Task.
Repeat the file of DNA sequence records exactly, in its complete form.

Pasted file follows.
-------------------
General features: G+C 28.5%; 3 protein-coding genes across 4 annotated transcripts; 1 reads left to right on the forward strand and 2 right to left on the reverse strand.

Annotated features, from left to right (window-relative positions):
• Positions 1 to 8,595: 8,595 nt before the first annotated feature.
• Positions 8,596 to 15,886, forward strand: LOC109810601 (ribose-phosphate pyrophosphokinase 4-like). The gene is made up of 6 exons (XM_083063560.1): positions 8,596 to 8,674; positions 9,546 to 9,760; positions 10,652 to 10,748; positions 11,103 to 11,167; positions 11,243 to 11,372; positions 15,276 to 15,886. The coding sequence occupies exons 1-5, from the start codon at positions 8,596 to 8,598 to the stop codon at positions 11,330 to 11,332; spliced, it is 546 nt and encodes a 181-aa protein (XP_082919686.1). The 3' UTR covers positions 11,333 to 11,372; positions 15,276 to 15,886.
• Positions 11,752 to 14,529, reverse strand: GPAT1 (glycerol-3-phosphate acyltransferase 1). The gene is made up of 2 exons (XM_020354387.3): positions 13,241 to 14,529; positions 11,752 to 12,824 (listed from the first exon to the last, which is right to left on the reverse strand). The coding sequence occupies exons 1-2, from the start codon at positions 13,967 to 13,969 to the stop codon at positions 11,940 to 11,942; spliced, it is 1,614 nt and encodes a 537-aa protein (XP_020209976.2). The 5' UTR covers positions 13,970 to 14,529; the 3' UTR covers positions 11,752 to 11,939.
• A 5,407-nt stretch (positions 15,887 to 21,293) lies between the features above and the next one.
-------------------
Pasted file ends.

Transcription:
General features: G+C 28.5%; 3 protein-coding genes across 4 annotated transcripts; 1 reads left to right on the forward strand and 2 right to left on the reverse strand.

Annotated features, from left to right (window-relative positions):
• Positions 1 to 8,595: 8,595 nt before the first annotated feature.
• Positions 8,596 to 15,886, forward strand: LOC109810601 (ribose-phosphate pyrophosphokinase 4-like). The gene is made up of 6 exons (XM_083063560.1): positions 8,596 to 8,674; positions 9,546 to 9,760; positions 10,652 to 10,748; positions 11,103 to 11,167; positions 11,243 to 11,372; positions 15,276 to 15,886. The coding sequence occupies exons 1-5, from the start codon at positions 8,596 to 8,598 to the stop codon at positions 11,330 to 11,332; spliced, it is 546 nt and encodes a 181-aa protein (XP_082919686.1). The 3' UTR covers positions 11,333 to 11,372; positions 15,276 to 15,886.
• Positions 11,752 to 14,529, reverse strand: GPAT1 (glycerol-3-phosphate acyltransferase 1). The gene is made up of 2 exons (XM_020354387.3): positions 13,241 to 14,529; positions 11,752 to 12,824 (listed from the first exon to the last, which is right to left on the reverse strand). The coding sequence occupies exons 1-2, from the start codon at positions 13,967 to 13,969 to the stop codon at positions 11,940 to 11,942; spliced, it is 1,614 nt and encodes a 537-aa protein (XP_020209976.2). The 5' UTR covers positions 13,970 to 14,529; the 3' UTR covers positions 11,752 to 11,939.
• A 5,407-nt stretch (positions 15,887 to 21,293) lies between the features above and the next one.